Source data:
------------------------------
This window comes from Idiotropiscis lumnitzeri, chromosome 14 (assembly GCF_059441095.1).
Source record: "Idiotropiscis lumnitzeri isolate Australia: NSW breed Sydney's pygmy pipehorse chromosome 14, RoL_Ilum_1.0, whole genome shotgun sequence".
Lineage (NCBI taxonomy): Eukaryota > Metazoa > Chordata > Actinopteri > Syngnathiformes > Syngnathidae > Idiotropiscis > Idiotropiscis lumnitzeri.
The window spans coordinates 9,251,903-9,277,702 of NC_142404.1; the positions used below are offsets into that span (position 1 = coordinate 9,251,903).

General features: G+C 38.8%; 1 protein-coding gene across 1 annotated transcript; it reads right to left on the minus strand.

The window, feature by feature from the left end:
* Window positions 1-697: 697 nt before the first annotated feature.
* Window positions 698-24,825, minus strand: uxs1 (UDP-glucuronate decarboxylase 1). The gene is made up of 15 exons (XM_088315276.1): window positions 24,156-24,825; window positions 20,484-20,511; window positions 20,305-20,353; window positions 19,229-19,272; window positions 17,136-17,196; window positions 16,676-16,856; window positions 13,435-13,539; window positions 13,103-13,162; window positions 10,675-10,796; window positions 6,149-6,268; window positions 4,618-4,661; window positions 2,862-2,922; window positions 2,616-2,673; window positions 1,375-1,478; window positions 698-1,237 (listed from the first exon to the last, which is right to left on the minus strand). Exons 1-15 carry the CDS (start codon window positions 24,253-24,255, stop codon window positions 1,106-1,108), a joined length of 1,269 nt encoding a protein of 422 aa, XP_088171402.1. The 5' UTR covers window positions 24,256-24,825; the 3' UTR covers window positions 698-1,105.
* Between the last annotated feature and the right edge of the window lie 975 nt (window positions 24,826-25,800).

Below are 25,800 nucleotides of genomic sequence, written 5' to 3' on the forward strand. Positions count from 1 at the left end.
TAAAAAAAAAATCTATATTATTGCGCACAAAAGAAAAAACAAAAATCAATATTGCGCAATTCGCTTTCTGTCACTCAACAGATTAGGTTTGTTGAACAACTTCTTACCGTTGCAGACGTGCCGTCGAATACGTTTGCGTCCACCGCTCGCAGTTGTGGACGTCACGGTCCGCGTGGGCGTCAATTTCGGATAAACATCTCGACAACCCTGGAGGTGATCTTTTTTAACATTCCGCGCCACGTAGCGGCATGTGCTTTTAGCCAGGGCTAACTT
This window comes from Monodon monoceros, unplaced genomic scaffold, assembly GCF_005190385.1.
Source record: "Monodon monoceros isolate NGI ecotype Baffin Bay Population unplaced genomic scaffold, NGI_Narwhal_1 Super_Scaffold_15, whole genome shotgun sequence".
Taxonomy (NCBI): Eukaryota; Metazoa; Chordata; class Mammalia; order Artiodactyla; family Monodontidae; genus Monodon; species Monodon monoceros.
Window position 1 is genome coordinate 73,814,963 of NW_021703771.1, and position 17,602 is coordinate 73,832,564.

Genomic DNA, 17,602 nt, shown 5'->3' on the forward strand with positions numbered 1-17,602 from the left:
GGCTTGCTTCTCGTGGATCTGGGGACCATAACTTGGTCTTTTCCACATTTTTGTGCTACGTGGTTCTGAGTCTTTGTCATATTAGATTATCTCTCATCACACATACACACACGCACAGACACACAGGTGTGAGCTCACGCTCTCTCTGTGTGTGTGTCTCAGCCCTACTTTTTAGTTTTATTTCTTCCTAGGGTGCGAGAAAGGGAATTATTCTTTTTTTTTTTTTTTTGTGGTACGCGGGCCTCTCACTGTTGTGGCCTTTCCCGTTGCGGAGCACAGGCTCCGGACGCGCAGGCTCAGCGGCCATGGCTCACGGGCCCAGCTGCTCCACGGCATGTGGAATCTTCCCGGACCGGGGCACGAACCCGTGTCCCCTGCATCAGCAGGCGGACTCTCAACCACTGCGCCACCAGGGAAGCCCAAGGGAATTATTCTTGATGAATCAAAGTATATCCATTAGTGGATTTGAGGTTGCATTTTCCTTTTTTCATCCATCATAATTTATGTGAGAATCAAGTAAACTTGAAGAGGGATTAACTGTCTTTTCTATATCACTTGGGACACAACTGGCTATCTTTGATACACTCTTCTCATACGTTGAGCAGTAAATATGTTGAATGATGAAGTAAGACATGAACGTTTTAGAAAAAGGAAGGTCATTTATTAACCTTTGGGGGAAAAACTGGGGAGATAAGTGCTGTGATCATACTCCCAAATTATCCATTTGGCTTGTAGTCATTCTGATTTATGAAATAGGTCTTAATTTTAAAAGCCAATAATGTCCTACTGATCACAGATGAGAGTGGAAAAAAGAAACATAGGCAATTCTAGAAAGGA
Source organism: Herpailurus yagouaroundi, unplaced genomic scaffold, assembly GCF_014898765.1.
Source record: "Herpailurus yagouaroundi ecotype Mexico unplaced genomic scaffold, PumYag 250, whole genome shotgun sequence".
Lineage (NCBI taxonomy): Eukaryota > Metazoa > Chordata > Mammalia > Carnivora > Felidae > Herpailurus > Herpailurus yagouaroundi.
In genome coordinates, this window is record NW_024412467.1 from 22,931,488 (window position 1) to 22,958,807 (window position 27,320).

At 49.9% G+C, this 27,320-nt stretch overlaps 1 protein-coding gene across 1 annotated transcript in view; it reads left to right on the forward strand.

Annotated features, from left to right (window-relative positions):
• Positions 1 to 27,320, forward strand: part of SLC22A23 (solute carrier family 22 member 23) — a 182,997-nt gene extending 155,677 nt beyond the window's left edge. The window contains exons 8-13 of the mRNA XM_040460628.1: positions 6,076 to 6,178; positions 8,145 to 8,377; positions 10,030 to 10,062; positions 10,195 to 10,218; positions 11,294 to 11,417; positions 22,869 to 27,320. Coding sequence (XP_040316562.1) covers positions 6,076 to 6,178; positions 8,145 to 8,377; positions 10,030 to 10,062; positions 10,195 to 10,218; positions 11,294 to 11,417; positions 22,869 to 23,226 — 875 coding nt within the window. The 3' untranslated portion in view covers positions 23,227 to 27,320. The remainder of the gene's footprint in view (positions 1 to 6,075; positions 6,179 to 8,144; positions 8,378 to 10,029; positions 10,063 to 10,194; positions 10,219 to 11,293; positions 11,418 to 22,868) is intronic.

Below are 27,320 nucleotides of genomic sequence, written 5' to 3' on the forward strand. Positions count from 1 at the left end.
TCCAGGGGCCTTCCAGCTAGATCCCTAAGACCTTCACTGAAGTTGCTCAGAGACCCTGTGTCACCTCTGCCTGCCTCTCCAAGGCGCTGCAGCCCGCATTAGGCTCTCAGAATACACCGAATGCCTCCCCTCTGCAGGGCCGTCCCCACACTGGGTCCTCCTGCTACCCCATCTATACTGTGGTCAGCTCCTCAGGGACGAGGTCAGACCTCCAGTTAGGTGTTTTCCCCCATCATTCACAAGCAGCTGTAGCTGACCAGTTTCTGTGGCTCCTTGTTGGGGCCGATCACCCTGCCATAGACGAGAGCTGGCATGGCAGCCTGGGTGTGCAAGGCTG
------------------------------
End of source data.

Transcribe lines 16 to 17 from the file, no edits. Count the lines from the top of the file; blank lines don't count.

Genomic DNA, 17,602 nt, shown 5'->3' on the forward strand with positions numbered 1-17,602 from the left:
GGCTTGCTTCTCGTGGATCTGGGGACCATAACTTGGTCTTTTCCACATTTTTGTGCTACGTGGTTCTGAGTCTTTGTCATATTAGATTATCTCTCATCACACATACACACACGCACAGACACACAGGTGTGAGCTCACGCTCTCTCTGTGTGTGTGTCTCAGCCCTACTTTTTAGTTTTATTTCTTCCTAGGGTGCGAGAAAGGGAATTATTCTTTTTTTTTTTTTTTTGTGGTACGCGGGCCTCTCACTGTTGTGGCCTTTCCCGTTGCGGAGCACAGGCTCCGGACGCGCAGGCTCAGCGGCCATGGCTCACGGGCCCAGCTGCTCCACGGCATGTGGAATCTTCCCGGACCGGGGCACGAACCCGTGTCCCCTGCATCAGCAGGCGGACTCTCAACCACTGCGCCACCAGGGAAGCCCAAGGGAATTATTCTTGATGAATCAAAGTATATCCATTAGTGGATTTGAGGTTGCATTTTCCTTTTTTCATCCATCATAATTTATGTGAGAATCAAGTAAACTTGAAGAGGGATTAACTGTCTTTTCTATATCACTTGGGACACAACTGGCTATCTTTGATACACTCTTCTCATACGTTGAGCAGTAAATATGTTGAATGATGAAGTAAGACATGAACGTTTTAGAAAAAGGAAGGTCATTTATTAACCTTTGGGGGAAAAACTGGGGAGATAAGTGCTGTGATCATACTCCCAAATTATCCATTTGGCTTGTAGTCATTCTGATTTATGAAATAGGTCTTAATTTTAAAAGCCAATAATGTCCTACTGATCACAGATGAGAGTGGAAAAAAGAAACATAGGCAATTCTAGAAAGGA